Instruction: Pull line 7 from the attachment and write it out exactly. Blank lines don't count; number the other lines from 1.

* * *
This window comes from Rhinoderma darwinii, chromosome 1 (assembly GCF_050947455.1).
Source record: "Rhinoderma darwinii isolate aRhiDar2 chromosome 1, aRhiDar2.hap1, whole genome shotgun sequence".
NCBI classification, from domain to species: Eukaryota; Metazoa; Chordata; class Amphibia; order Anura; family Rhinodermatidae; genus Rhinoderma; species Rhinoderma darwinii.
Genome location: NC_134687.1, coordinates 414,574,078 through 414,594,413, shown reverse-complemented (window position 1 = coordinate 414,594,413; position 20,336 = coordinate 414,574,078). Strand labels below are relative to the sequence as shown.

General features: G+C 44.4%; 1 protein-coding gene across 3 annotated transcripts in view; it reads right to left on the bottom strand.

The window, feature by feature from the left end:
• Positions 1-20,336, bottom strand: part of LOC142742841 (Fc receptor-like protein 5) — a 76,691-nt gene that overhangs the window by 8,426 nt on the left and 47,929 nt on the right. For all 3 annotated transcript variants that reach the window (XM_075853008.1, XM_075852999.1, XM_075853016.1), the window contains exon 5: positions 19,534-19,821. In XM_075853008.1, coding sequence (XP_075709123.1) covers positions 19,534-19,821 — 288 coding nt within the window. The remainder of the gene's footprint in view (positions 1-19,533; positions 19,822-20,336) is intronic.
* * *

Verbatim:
• Positions 1-20,336, bottom strand: part of LOC142742841 (Fc receptor-like protein 5) — a 76,691-nt gene that overhangs the window by 8,426 nt on the left and 47,929 nt on the right. For all 3 annotated transcript variants that reach the window (XM_075853008.1, XM_075852999.1, XM_075853016.1), the window contains exon 5: positions 19,534-19,821. In XM_075853008.1, coding sequence (XP_075709123.1) covers positions 19,534-19,821 — 288 coding nt within the window. The remainder of the gene's footprint in view (positions 1-19,533; positions 19,822-20,336) is intronic.